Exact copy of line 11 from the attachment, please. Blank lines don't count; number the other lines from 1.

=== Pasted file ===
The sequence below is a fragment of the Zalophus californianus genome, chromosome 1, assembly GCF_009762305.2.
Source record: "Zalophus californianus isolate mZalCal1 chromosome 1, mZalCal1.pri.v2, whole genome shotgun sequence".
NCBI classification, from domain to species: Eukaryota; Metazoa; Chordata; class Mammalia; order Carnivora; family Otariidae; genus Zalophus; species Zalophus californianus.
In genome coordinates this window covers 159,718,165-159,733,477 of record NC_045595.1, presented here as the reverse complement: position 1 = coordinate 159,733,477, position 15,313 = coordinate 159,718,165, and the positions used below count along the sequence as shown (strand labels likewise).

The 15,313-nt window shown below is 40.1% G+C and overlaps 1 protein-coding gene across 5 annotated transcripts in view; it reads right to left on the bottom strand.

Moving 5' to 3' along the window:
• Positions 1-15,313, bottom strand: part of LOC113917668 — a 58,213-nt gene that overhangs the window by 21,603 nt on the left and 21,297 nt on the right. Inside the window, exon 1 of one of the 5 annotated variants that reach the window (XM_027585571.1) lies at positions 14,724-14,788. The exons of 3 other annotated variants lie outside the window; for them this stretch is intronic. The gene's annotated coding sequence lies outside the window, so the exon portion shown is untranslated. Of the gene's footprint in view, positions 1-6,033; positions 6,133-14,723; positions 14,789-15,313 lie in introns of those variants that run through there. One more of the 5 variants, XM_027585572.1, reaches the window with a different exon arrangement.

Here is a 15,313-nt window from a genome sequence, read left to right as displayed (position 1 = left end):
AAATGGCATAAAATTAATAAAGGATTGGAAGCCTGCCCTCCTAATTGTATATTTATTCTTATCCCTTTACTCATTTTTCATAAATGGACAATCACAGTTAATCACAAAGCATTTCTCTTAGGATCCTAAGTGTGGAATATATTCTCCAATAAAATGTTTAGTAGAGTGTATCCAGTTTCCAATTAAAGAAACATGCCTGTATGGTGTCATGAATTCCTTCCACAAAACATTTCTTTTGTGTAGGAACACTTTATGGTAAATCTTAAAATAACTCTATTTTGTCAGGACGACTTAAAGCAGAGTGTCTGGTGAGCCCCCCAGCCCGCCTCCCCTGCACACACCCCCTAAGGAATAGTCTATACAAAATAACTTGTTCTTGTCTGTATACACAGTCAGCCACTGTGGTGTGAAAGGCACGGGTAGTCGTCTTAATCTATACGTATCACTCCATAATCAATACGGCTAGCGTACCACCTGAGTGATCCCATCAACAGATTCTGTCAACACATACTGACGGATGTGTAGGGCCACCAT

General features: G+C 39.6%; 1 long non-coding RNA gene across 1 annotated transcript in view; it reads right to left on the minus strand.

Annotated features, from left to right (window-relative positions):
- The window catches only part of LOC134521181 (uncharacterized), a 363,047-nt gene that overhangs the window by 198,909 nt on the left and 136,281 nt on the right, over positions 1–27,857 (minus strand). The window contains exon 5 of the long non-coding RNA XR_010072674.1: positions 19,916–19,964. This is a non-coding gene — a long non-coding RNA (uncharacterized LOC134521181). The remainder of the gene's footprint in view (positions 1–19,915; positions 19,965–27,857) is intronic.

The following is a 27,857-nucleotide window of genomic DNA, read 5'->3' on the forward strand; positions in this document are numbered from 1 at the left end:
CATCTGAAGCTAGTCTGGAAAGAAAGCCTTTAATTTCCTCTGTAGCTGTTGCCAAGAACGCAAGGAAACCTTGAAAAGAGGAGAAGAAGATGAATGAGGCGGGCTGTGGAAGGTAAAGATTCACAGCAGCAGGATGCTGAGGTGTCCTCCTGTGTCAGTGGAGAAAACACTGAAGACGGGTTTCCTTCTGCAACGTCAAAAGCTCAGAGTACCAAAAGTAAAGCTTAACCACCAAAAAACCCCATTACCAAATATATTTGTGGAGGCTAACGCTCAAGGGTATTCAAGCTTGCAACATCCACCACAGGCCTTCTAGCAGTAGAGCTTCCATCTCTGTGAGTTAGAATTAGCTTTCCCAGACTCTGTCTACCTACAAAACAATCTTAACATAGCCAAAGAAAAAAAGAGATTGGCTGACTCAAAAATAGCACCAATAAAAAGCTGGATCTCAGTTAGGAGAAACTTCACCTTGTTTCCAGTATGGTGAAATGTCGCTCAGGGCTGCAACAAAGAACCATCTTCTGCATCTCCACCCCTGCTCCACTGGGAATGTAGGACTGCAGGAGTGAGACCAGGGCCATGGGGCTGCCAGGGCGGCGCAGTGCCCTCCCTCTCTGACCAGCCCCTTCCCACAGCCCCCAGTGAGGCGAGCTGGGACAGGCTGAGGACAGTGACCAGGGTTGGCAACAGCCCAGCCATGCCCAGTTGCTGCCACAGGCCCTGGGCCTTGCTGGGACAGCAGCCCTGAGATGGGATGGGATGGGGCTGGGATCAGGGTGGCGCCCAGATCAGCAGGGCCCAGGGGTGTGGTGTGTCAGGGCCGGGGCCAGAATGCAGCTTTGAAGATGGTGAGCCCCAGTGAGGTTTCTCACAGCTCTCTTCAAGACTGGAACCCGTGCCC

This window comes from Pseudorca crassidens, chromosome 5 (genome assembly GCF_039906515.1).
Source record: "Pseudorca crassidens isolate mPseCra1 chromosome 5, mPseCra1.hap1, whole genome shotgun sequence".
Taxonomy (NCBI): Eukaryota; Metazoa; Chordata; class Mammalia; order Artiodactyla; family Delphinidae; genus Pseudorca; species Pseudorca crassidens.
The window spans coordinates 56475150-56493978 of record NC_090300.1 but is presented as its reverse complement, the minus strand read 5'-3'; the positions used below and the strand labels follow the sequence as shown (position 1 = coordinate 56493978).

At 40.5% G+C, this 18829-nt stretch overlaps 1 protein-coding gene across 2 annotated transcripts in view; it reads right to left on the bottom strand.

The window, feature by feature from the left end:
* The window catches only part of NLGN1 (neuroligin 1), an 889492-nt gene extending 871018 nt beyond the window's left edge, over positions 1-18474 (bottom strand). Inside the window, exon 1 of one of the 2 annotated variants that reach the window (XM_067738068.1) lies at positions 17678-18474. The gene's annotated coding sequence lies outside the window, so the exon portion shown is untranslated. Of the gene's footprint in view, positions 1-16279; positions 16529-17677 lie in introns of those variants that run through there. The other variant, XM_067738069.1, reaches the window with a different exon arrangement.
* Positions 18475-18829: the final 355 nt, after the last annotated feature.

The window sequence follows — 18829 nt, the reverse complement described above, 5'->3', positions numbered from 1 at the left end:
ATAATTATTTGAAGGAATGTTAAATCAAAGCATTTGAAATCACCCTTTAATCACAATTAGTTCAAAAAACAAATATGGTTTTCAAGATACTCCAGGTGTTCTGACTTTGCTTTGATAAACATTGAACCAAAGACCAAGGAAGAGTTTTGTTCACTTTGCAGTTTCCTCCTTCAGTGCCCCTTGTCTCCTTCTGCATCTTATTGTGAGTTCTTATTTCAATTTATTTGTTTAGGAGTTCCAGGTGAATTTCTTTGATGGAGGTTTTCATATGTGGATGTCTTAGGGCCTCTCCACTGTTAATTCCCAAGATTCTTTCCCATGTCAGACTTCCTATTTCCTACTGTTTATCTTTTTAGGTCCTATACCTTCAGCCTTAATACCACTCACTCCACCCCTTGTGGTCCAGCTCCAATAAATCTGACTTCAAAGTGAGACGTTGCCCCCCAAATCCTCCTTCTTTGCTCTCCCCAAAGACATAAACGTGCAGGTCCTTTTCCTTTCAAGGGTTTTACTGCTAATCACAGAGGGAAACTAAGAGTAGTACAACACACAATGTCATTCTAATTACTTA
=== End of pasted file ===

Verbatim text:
Annotated features, from left to right (window-relative positions):